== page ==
A People’s Guide To World Domination

Written and Performed by Neil Innes
Unity Theatre
Thursday 17th February 2011

Reviewed by Laura Naylor

Seeing Neil Innes’ musical and lyrical genius live at the Unity was an absolute delight. So much so that it was less like watching a performance and more like having a jam session with close friends. Innes kicked off the evening proclaiming that he was ‘ready to rock’ and, wearing his spangled jacket, you could believe this would be the case. Fortunately, the jacket was discarded within minutes but it remained in view serving as an echo of the showbiz cliché (darhlings!).

Innes admitted he’d been through the 60s once before and he was now going through them again; there was a definite element of nostalgia as he regaled tales of his times with The Bonzo Dog Band and The Rutles and, of course, Monty Python. The music was a mixture of songs which he’d either written or collaborated on with the aforementioned bands and also his more recent creations. He did indeed ‘guide’ us through the evening as he defined, with such literary flair as to be expected, exactly what each word of his performance title meant. A song about politics in this instance could not be avoided; aside from his little ditty ‘Where has all the money gone?’ a question we’ve all been asking, his song ‘Democracy’ inspires us to look out for one another: those who can’t help themselves, our children, and in particular those who aren’t good at anything, after all, we elected them to be our leaders!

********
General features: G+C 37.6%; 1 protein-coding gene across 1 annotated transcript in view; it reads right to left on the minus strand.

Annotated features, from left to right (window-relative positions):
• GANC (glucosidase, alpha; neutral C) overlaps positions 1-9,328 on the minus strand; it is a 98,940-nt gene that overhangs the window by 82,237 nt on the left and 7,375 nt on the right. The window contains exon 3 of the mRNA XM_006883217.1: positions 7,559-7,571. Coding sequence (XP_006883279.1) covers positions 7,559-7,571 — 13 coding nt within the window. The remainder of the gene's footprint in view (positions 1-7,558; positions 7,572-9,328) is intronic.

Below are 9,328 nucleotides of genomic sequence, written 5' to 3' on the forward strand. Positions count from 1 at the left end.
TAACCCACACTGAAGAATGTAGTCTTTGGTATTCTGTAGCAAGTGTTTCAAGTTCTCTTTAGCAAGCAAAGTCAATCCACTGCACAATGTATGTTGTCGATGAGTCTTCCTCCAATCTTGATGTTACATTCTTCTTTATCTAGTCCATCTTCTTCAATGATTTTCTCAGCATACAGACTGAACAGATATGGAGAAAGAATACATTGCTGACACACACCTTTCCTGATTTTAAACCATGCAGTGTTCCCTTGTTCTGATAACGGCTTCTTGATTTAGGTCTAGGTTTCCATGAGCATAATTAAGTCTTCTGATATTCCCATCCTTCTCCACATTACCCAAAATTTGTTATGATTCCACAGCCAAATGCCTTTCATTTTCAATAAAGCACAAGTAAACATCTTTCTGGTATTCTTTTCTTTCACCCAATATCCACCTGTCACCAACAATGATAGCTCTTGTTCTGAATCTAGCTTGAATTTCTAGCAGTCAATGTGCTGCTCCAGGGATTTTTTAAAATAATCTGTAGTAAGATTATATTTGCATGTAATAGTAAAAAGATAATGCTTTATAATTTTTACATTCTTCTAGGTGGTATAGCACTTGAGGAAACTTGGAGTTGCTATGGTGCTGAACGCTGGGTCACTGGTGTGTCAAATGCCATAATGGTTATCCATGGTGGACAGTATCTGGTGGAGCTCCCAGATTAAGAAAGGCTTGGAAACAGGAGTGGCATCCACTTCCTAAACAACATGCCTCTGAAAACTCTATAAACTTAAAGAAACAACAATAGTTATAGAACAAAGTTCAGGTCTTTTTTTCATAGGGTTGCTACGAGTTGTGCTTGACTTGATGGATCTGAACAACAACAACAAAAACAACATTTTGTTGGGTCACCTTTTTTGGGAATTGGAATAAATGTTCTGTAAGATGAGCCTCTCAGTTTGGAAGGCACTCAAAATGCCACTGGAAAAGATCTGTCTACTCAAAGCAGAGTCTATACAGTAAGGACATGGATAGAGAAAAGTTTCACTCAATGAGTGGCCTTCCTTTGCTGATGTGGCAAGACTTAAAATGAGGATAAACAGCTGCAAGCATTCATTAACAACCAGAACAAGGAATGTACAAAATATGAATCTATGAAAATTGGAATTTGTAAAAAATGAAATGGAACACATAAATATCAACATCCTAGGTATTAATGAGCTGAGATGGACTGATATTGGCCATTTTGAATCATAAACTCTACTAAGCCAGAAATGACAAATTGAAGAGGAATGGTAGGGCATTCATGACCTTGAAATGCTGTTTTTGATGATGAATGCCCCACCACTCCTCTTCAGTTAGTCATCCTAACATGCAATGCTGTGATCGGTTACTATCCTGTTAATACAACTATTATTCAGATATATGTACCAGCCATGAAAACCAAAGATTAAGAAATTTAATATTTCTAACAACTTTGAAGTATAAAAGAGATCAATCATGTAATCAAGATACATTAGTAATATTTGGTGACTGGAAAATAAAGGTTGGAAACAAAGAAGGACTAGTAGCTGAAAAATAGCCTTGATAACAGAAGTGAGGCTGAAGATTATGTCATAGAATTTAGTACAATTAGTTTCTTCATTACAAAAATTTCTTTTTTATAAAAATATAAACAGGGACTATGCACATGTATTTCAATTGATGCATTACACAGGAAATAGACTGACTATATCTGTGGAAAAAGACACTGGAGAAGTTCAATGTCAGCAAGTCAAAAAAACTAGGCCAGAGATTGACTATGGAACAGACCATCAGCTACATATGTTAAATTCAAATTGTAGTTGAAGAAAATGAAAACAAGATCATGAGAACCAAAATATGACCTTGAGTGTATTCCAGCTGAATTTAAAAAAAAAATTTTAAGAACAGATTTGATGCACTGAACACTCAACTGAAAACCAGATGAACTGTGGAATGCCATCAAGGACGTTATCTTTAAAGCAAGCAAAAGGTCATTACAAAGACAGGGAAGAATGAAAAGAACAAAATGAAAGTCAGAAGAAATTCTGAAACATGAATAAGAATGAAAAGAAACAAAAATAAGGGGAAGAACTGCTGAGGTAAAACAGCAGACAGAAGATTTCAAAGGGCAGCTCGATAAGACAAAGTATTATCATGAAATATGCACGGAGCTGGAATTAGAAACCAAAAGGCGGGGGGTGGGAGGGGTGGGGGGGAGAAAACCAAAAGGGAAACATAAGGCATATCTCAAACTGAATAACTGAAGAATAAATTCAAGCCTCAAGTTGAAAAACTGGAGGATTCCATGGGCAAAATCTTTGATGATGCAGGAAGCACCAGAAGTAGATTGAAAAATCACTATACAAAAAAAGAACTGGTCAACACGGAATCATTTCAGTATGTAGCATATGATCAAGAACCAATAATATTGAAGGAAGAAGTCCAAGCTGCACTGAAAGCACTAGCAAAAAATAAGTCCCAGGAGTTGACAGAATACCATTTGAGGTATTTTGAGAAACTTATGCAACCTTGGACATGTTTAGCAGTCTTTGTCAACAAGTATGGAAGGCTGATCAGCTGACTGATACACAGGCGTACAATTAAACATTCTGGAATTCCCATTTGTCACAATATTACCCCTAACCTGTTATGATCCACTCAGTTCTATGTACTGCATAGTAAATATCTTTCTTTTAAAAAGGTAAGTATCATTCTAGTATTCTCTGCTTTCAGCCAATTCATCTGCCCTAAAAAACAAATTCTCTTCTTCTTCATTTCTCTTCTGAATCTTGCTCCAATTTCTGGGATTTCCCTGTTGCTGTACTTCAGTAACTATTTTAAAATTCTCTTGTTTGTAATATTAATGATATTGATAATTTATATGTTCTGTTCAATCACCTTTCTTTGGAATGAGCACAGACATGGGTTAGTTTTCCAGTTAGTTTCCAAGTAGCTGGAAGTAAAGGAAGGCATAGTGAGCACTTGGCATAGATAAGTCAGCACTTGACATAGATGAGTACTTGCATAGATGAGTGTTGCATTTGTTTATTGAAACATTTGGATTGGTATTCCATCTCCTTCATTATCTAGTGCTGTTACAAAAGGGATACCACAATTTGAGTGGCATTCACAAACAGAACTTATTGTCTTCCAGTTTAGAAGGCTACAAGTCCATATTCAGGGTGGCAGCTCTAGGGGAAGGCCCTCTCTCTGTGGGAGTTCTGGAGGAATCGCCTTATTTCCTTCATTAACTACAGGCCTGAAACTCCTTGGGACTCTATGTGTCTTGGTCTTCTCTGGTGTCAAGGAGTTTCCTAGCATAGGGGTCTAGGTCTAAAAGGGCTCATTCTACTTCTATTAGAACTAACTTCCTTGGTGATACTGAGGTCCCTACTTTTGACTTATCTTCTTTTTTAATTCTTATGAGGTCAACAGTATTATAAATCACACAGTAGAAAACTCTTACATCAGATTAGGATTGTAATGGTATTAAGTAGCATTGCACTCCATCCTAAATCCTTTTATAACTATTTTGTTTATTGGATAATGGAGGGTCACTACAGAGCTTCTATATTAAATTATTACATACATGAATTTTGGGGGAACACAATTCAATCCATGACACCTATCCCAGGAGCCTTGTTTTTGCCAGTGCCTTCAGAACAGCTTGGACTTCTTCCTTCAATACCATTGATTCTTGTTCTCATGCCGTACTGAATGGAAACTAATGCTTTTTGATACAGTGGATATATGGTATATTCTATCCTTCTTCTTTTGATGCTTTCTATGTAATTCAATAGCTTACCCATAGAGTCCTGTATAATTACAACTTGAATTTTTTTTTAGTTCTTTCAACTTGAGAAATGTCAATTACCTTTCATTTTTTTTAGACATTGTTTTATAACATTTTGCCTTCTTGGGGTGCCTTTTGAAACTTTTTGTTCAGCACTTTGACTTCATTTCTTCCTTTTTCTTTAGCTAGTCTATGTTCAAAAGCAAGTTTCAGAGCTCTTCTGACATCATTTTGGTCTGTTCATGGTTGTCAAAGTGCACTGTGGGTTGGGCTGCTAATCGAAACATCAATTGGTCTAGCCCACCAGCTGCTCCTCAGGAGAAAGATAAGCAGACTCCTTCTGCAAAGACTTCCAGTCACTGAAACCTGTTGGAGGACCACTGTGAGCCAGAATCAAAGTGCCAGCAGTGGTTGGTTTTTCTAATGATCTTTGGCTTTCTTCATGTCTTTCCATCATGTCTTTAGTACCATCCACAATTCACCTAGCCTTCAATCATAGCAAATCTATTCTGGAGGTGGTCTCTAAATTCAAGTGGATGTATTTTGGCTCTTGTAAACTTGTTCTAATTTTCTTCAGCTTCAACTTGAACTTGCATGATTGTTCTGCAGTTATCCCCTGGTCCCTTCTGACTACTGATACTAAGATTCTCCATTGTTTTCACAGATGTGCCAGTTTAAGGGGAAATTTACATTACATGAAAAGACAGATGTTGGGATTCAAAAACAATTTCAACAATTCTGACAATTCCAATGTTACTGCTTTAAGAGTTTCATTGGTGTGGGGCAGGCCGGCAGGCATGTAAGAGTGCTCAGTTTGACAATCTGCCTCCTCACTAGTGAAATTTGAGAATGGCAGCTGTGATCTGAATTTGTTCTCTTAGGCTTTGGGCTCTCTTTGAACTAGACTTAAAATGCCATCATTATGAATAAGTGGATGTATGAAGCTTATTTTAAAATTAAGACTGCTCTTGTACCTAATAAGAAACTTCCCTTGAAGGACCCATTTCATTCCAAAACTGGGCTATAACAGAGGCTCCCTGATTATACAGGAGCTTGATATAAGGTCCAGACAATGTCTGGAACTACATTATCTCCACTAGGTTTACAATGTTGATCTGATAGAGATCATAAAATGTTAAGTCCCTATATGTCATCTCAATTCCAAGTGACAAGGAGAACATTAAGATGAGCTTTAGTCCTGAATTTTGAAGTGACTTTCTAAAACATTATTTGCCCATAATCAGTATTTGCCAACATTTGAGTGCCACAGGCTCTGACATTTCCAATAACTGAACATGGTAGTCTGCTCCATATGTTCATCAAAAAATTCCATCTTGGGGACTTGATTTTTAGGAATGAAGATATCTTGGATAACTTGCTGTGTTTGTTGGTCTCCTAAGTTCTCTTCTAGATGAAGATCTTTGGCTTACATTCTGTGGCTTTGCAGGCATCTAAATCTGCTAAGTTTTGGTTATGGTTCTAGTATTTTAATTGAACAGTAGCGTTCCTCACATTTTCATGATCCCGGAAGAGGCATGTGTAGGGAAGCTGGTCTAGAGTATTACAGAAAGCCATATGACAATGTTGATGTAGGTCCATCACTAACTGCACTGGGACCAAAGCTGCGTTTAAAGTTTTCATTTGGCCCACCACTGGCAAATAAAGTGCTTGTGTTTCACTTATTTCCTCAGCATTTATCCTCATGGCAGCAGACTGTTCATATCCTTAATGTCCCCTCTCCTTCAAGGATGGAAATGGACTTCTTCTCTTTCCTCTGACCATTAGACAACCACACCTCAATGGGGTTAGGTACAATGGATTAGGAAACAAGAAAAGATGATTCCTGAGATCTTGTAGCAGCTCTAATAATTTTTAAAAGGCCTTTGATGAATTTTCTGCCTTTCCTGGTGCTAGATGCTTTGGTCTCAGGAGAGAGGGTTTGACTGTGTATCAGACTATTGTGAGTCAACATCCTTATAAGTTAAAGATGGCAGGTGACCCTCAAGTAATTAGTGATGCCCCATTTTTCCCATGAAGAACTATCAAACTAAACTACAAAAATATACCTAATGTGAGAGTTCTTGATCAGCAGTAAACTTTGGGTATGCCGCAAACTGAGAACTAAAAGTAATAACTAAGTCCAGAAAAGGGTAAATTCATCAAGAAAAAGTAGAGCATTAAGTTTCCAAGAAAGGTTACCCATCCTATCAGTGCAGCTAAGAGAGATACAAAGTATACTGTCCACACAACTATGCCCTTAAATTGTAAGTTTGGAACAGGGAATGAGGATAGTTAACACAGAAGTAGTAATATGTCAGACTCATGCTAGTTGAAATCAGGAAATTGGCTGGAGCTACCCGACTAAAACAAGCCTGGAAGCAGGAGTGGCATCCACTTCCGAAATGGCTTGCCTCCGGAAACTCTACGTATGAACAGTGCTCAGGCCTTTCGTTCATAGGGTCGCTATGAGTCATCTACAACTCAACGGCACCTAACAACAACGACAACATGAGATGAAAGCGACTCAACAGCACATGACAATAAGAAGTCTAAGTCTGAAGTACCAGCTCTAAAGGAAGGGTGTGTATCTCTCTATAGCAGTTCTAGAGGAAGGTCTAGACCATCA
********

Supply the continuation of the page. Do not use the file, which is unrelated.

The majority of the audience were certainly die-hard Python/Bonzo/Rutle fans but those unfamiliar were not to be excluded. We were, in fact, all initiated into becoming ‘Ego Warriors’ and to celebrate individuality. I’ve never been one to engage in audience participation - the idea of convincing a gaudily dressed man in drag that the perpetrator is indeed behind them just doesn’t appeal. That said it is hard not to get caught up in the moment and take part in band-shouts to the likes of ‘Run Away’, a song that didn’t make it into the final cut of Python’s Holy Grail (1975) and how often are you actually encouraged to indulge in immature behaviour so, when asked, of course I blew a huge raspberry.

Innes declared he’d ‘never done a slick show in my life and I don’t intend to start now’ and, certainly, the evening had none of the vacuous glamour that has been inflicted upon us by the likes of Simon Cowell. Instead, his mixture of pastiche and seriousness, from ‘Hehaw Hehaw’ sung by Jean-Paul Satire to the lamentable ‘Imitation Song’, provided a celebration of immaturity and the downright absurd. He is indeed the bad influence encouraging us to rebel in our own little way against the medium of mediocrity.

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